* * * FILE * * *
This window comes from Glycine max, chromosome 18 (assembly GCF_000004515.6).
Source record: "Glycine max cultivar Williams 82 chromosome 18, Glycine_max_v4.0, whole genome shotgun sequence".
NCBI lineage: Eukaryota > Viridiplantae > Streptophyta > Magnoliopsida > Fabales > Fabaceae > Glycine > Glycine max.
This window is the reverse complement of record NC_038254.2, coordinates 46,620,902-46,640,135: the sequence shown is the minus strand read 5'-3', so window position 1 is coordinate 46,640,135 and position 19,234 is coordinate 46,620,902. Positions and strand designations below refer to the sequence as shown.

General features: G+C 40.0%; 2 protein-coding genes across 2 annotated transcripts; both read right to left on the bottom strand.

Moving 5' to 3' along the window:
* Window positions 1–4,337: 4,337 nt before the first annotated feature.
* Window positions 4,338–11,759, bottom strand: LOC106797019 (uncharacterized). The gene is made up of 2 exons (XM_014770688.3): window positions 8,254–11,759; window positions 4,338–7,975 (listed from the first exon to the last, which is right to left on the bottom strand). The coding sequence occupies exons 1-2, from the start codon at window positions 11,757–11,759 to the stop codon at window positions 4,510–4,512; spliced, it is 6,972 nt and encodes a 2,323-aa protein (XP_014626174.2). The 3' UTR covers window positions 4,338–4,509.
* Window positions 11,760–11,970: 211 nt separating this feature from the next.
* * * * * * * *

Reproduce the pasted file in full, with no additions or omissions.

This window comes from Glycine max, chromosome 18 (assembly GCF_000004515.6).
Source record: "Glycine max cultivar Williams 82 chromosome 18, Glycine_max_v4.0, whole genome shotgun sequence".
NCBI lineage: Eukaryota > Viridiplantae > Streptophyta > Magnoliopsida > Fabales > Fabaceae > Glycine > Glycine max.
This window is the reverse complement of record NC_038254.2, coordinates 46,620,902-46,640,135: the sequence shown is the minus strand read 5'-3', so window position 1 is coordinate 46,640,135 and position 19,234 is coordinate 46,620,902. Positions and strand designations below refer to the sequence as shown.

General features: G+C 40.0%; 2 protein-coding genes across 2 annotated transcripts; both read right to left on the bottom strand.

Moving 5' to 3' along the window:
* Window positions 1–4,337: 4,337 nt before the first annotated feature.
* Window positions 4,338–11,759, bottom strand: LOC106797019 (uncharacterized). The gene is made up of 2 exons (XM_014770688.3): window positions 8,254–11,759; window positions 4,338–7,975 (listed from the first exon to the last, which is right to left on the bottom strand). The coding sequence occupies exons 1-2, from the start codon at window positions 11,757–11,759 to the stop codon at window positions 4,510–4,512; spliced, it is 6,972 nt and encodes a 2,323-aa protein (XP_014626174.2). The 3' UTR covers window positions 4,338–4,509.
* Window positions 11,760–11,970: 211 nt separating this feature from the next.